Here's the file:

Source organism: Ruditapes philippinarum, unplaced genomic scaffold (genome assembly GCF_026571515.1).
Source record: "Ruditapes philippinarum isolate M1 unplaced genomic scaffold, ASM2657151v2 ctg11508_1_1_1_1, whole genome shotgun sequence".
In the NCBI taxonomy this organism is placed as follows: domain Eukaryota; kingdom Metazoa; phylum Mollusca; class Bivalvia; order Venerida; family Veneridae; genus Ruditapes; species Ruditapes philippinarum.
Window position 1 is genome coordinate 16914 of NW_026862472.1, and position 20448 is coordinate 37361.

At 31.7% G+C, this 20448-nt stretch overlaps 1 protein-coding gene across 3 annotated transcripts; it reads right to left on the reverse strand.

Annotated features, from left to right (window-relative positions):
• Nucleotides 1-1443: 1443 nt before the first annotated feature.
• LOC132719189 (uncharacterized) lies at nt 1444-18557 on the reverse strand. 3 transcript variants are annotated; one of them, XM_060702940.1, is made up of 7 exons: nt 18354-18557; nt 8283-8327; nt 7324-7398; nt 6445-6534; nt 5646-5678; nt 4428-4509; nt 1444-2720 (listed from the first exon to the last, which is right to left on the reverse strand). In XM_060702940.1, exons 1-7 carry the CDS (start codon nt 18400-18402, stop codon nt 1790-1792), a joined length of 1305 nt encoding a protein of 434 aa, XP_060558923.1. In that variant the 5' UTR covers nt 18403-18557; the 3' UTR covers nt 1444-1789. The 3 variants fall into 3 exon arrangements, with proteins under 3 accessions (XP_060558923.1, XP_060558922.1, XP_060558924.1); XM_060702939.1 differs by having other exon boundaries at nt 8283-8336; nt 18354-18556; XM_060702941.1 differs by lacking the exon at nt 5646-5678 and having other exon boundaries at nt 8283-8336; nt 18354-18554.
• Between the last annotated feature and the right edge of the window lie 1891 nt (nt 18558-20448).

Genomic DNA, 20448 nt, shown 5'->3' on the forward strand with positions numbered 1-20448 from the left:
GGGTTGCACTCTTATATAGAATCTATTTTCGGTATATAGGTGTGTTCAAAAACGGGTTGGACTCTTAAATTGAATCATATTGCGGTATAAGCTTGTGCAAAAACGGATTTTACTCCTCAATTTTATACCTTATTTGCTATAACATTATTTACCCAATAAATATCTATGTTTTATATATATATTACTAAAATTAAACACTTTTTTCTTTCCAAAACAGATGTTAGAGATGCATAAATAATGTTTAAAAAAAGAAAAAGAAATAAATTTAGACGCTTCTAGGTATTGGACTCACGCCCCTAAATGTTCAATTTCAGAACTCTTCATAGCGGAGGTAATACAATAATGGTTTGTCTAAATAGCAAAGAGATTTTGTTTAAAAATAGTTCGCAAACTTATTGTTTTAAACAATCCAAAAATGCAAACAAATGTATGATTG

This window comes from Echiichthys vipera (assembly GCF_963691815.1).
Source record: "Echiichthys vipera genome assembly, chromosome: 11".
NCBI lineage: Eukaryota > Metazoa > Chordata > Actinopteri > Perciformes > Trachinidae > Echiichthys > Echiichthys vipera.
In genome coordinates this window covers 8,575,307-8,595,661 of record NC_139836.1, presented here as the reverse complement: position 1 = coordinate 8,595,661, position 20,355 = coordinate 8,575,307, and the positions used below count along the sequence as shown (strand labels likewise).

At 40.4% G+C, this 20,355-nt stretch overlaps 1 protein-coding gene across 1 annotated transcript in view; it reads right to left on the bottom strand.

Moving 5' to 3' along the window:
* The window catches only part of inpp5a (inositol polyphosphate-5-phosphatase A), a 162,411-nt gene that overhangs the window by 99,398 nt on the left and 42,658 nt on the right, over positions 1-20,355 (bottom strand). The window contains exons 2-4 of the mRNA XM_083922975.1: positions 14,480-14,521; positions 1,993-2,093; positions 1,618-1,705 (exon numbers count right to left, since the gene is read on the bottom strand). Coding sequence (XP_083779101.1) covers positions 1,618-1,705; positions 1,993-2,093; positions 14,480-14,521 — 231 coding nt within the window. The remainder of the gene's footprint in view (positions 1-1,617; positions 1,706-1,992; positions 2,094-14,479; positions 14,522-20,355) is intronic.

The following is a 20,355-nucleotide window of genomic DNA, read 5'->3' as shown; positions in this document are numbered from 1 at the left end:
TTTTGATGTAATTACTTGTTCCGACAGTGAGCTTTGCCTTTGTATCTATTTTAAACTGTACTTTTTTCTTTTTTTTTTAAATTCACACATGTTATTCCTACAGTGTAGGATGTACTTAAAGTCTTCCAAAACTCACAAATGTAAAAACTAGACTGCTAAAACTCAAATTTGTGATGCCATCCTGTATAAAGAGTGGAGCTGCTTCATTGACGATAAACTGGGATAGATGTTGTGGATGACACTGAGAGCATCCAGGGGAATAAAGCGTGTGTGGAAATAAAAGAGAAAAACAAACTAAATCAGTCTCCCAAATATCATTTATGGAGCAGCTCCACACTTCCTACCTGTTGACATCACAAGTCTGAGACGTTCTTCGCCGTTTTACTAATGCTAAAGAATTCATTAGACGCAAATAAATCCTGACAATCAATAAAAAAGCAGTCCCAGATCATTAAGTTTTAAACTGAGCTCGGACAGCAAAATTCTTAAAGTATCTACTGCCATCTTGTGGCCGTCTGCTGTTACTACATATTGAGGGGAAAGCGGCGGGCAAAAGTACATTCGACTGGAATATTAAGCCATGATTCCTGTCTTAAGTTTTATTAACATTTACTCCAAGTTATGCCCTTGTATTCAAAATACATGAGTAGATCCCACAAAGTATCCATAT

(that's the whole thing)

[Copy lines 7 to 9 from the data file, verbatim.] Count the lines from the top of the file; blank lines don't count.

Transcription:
• Nucleotides 1-1443: 1443 nt before the first annotated feature.
• LOC132719189 (uncharacterized) lies at nt 1444-18557 on the reverse strand. 3 transcript variants are annotated; one of them, XM_060702940.1, is made up of 7 exons: nt 18354-18557; nt 8283-8327; nt 7324-7398; nt 6445-6534; nt 5646-5678; nt 4428-4509; nt 1444-2720 (listed from the first exon to the last, which is right to left on the reverse strand). In XM_060702940.1, exons 1-7 carry the CDS (start codon nt 18400-18402, stop codon nt 1790-1792), a joined length of 1305 nt encoding a protein of 434 aa, XP_060558923.1. In that variant the 5' UTR covers nt 18403-18557; the 3' UTR covers nt 1444-1789. The 3 variants fall into 3 exon arrangements, with proteins under 3 accessions (XP_060558923.1, XP_060558922.1, XP_060558924.1); XM_060702939.1 differs by having other exon boundaries at nt 8283-8336; nt 18354-18556; XM_060702941.1 differs by lacking the exon at nt 5646-5678 and having other exon boundaries at nt 8283-8336; nt 18354-18554.
• Between the last annotated feature and the right edge of the window lie 1891 nt (nt 18558-20448).